What Globalization Taught Leaders —And What They Need To Learn Now
What Globalization Taught Leaders—And What They Need To Learn Now
by Ginny Whitelaw. Originally published on Forbes.com
The 1990’s were a burgeoning time for global ventures. NASA was in the game, too, and I was in the thick of it, charged with integrating the International Space Station. I recall how small the world seemed as I was flying between continents or in conference calls, negotiating interfaces with our international partners. But the world was poised to become smaller still as the fledgling Internet came online in 1996, throwing open the floodgates to globalization.
Companies of scale everywhere started figuring out how to gain even greater economies of scale, serve global customers or access lower-cost labor markets by going global. But they soon learned there was a trick to it: going global brought the complexity, diversity, and uncertainty of the world into the culture of an organization and stretched the consciousness of its leaders. If enough leaders couldn’t make the leap to a global mindset, their organizations would flounder and fail. But enough leaders did make the leap for globalization to spread, lifting hundreds of millions of people out of poverty in less developed parts of the world, while creating vast winners and losers in the developed world and stirring a nationalistic backlash.
Now in the 2020’s, the tenets of globalization are being severely challenged. War, nationalism and authoritarianism threaten the civilized order on which globalization relies. Two years of a global pandemic have threatened employee wellness and disrupted supply chains on which global companies depend. But the most far-reaching threat is a climate emergency that necessitates redefining our use of energy and relationship to the planet. A new type of organization is being called for: one that is less global and closer to home. One that values thriving for people and the planet that supports us. And just as with globalization, a new leadership consciousness is required to anchor this new kind of organization. But this time, it’s not just an individual mindset; the crucial leadership leap needed now is a collective and embodied sense of what it means to be a connected human being, functioning from connected wisdom. Inspired by the principles of permaculture, this could be called a leap from global leadership to Perma-Leadership.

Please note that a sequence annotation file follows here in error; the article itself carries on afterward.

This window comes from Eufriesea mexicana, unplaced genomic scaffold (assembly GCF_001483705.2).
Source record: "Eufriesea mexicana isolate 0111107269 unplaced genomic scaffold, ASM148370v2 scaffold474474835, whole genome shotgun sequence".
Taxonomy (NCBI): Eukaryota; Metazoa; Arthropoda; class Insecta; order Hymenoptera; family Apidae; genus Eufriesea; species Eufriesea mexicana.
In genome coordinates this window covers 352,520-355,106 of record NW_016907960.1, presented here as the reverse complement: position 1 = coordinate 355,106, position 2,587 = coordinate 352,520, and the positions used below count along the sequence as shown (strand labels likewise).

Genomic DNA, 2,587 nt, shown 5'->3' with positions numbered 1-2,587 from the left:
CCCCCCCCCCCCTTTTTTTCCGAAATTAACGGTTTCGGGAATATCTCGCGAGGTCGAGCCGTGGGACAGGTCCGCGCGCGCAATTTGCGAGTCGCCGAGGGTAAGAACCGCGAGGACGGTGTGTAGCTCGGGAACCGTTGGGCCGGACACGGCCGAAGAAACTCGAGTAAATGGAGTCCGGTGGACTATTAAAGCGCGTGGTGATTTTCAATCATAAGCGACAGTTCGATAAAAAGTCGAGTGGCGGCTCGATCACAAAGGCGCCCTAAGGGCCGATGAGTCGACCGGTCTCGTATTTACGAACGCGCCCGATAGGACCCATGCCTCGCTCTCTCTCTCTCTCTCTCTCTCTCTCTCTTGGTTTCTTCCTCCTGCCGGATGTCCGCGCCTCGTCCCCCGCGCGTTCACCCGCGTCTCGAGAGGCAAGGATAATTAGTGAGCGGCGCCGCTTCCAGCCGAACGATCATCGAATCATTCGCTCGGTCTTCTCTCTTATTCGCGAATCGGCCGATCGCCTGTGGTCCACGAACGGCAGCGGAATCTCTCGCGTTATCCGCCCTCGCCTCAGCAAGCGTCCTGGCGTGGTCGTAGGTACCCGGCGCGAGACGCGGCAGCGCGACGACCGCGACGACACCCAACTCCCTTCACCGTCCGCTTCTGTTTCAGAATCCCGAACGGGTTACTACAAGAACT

To understand what’s needed for this next leap, it’s useful to refresh on where the last one left off. When Stephen Rhinesmith’s, A Manager’s Guide to Globalization came out in the 1990’s, it laid out the new skills that would become known as a global mindset. Skills such as managing conflict and paradox, collaborative decision making, multi-cultural competence, teamwork and emotional intelligence created a blueprint for leadership development for the next 20 years. These were generally taught as “head” skills and behavioral frameworks. For example, leaders learned about Barry Johnson’s 2×2 matrix for Polarity Management that honored the value and concerns of opposing points of view. They were taught the research around and importance of Emotional Intelligence, comprising self-awareness, self-regulation, empathy and social skills.
But it was one thing to intellectually grasp the models of a global mindset and quite another to be able to lead this way. Something deeper was required: a kind of inner work that gave one the maturity and confidence, for example, to relinquish one’s own point of view and be curious about another’s. Or the inner work by which empathy could become a felt sense rather than intellectual guesswork. Books like Kevin Cashman’s, Leadership from the Inside Out captured this growing recognition that leadership, if it were to be authentic, where “the walk matches the talk,” was also an inside job. More embodied and integrated leadership approaches followed, often based on authors’ and teachers’ physical training in meditation, yoga, martial arts or sports.
So, if the era of global leadership development started from a global mindset and engaged deeper mind-body integration to support it, the leap to Perma-Leadership starts from deeper mind-body integration and reveals the connection of self and other, of ego and eco. Importantly, this sense of connection goes beyond a cognitive understanding (e.g., “The Internet connects us all.”) to a felt sense (“The ocean currents move within me.”). With this leap, the ethics of permaculture—care for the planet, care for people, care for the future—are enacted, not based on altruism or rules, but with a felt sense of recognizing the self in other and the other in oneself, and a natural reciprocity in one’s relationships. This embodied sense of reciprocity has been a part of Indigenous wisdom traditions for millennia, but largely forgotten in the West. With this leap, it’s remembered.